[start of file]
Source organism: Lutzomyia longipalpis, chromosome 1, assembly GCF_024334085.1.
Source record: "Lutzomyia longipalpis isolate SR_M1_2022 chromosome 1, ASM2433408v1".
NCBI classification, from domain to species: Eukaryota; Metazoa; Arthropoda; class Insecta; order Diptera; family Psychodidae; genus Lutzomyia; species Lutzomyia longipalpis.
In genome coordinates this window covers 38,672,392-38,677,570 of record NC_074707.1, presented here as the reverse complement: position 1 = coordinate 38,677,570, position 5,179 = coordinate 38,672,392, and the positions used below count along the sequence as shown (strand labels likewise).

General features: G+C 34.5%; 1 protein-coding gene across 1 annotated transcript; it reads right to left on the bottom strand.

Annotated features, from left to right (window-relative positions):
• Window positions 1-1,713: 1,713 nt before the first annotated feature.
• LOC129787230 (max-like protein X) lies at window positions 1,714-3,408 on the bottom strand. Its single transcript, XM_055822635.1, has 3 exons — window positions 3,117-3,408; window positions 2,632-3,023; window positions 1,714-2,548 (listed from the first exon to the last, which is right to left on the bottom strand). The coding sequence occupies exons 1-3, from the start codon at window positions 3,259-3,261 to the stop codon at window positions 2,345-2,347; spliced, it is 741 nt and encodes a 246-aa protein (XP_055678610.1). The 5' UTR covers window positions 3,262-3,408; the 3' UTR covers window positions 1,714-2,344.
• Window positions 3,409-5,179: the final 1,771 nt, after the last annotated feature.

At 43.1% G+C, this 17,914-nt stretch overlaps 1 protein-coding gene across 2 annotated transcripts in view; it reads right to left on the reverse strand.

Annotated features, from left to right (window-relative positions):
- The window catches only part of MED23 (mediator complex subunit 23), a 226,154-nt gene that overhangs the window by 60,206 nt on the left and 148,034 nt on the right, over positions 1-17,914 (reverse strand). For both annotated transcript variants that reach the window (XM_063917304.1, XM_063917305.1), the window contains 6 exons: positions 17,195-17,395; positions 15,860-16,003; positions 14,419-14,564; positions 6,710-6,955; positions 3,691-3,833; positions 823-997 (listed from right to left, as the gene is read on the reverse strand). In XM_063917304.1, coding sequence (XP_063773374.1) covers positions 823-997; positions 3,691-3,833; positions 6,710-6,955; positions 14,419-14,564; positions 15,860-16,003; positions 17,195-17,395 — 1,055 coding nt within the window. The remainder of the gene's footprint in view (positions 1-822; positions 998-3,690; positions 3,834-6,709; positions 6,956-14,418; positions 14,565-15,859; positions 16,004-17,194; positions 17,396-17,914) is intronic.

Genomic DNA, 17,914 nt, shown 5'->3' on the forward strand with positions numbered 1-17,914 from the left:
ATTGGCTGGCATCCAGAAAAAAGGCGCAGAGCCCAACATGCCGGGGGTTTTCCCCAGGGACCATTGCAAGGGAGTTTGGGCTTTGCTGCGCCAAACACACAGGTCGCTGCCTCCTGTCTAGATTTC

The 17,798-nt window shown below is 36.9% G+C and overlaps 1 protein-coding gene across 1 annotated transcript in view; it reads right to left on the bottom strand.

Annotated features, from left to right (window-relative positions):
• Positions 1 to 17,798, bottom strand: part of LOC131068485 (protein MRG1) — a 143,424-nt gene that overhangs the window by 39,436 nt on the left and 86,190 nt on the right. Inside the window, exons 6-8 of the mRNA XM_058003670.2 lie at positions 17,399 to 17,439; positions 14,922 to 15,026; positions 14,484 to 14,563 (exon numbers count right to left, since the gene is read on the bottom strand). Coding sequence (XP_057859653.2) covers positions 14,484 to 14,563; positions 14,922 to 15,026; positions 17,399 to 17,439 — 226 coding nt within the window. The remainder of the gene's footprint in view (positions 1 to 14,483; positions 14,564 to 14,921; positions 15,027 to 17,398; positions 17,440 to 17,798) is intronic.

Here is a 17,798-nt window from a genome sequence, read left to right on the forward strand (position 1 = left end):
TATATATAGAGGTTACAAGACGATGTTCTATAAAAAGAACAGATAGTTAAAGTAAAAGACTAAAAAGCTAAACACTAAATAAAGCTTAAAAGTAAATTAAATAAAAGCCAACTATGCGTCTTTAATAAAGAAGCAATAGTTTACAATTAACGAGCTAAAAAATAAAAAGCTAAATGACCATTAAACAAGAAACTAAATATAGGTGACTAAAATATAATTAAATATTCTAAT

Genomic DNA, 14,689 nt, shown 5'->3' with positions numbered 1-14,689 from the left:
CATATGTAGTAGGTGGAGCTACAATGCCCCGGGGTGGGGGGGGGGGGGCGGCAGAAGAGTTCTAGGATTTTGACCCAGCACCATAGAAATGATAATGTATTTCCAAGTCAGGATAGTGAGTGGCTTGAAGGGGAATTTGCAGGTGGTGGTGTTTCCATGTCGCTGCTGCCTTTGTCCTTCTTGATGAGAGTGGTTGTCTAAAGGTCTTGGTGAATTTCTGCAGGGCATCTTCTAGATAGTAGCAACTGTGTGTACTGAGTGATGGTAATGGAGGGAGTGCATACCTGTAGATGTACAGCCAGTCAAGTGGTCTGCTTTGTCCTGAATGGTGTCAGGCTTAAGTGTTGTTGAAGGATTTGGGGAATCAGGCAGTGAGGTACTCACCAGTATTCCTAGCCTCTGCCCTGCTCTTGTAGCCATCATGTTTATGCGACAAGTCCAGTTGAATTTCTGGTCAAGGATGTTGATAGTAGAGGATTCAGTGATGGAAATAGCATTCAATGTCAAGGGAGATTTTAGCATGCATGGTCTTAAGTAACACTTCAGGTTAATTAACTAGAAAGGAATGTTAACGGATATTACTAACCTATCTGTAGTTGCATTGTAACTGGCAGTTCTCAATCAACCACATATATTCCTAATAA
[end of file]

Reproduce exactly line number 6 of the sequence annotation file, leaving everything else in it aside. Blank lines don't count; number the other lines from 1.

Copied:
Annotated features, from left to right (window-relative positions):